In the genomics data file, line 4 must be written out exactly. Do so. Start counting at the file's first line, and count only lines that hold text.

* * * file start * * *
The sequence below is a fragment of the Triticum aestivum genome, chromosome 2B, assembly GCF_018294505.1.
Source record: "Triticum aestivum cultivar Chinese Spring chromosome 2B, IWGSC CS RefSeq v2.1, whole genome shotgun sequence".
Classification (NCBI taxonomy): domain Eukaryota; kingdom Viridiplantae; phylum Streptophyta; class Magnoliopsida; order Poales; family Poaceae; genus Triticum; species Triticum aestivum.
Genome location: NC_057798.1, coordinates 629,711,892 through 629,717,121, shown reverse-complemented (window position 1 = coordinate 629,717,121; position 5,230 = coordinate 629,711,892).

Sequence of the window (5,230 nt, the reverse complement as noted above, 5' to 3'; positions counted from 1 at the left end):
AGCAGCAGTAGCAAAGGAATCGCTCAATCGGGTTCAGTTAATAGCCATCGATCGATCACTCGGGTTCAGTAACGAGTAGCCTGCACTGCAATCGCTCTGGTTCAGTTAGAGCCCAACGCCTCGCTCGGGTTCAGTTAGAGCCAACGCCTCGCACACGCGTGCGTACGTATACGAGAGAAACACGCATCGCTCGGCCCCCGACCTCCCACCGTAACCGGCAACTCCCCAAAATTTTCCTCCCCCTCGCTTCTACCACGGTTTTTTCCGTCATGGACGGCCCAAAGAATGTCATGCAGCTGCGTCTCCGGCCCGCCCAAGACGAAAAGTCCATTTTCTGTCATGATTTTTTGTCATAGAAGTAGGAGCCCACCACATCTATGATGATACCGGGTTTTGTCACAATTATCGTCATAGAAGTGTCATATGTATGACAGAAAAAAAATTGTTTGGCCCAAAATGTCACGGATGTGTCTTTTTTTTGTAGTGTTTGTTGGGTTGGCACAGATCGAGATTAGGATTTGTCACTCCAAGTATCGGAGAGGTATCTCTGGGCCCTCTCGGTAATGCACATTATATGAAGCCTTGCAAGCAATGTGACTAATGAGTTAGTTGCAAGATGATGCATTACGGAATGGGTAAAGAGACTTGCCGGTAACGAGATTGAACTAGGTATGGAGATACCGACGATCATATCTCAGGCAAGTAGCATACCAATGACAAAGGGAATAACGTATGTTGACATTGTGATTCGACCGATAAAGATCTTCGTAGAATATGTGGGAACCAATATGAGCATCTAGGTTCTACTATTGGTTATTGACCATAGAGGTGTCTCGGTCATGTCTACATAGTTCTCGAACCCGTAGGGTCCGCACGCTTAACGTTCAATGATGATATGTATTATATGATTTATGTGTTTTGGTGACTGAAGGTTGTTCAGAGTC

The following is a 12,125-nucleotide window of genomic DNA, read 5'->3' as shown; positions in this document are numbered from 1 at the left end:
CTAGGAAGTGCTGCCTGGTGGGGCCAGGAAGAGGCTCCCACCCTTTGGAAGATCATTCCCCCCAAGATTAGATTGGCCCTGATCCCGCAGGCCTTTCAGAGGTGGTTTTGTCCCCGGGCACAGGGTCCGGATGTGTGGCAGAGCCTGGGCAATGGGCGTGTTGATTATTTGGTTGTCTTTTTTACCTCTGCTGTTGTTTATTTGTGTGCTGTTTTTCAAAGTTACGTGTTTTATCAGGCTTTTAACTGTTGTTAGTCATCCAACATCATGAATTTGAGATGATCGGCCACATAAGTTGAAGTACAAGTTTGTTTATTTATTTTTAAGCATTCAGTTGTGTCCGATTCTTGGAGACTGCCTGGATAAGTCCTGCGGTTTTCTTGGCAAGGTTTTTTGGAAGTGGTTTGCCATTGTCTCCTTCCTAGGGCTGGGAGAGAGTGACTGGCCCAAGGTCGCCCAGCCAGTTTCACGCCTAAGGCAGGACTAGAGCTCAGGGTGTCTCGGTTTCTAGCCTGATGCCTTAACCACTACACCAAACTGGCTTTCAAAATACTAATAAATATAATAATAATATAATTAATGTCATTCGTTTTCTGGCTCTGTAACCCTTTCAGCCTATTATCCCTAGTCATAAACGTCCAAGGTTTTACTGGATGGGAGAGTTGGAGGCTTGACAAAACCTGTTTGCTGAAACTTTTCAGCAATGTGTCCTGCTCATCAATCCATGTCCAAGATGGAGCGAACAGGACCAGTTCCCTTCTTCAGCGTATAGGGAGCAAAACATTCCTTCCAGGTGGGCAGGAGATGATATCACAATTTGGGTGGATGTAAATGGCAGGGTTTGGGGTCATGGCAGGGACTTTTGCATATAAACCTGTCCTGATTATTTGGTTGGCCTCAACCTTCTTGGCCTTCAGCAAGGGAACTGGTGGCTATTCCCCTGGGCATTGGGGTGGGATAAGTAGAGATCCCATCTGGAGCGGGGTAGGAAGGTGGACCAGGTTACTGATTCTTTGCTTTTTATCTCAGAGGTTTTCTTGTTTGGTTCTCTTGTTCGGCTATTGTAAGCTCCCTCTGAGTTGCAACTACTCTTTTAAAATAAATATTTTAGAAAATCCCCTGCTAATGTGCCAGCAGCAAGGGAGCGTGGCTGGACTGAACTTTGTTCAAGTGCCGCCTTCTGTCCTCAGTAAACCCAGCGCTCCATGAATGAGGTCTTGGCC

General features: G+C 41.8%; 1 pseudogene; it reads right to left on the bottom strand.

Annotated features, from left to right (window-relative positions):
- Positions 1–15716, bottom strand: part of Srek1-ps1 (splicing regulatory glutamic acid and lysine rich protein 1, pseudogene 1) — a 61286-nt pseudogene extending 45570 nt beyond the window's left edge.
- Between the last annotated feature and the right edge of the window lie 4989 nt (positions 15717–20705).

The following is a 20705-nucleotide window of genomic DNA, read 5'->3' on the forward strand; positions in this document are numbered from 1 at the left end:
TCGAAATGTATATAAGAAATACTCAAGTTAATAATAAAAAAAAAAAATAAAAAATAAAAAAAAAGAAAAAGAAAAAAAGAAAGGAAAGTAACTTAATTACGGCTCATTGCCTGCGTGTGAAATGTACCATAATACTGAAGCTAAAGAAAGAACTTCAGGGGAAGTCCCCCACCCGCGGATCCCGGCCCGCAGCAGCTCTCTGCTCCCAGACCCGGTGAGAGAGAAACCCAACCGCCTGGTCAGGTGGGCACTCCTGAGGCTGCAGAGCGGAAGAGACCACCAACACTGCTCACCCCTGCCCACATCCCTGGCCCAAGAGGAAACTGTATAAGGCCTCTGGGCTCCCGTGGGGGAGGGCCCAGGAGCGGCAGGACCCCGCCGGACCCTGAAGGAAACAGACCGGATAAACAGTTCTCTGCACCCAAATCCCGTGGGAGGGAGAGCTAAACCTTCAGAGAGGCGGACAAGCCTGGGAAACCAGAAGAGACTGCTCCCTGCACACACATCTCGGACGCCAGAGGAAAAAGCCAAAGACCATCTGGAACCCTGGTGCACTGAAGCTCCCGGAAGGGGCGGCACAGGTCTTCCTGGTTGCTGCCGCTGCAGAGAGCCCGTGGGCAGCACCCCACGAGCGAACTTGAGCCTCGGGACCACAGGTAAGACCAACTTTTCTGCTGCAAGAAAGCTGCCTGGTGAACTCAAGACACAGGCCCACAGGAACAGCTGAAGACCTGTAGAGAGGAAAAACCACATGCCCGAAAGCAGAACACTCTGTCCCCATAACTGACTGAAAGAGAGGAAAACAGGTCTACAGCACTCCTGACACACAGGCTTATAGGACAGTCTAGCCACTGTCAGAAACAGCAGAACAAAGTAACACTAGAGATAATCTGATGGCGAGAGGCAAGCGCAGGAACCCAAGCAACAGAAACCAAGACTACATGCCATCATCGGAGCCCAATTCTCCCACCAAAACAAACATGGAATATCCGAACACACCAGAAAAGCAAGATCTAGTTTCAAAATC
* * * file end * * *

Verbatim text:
Genome location: NC_057798.1, coordinates 629,711,892 through 629,717,121, shown reverse-complemented (window position 1 = coordinate 629,717,121; position 5,230 = coordinate 629,711,892).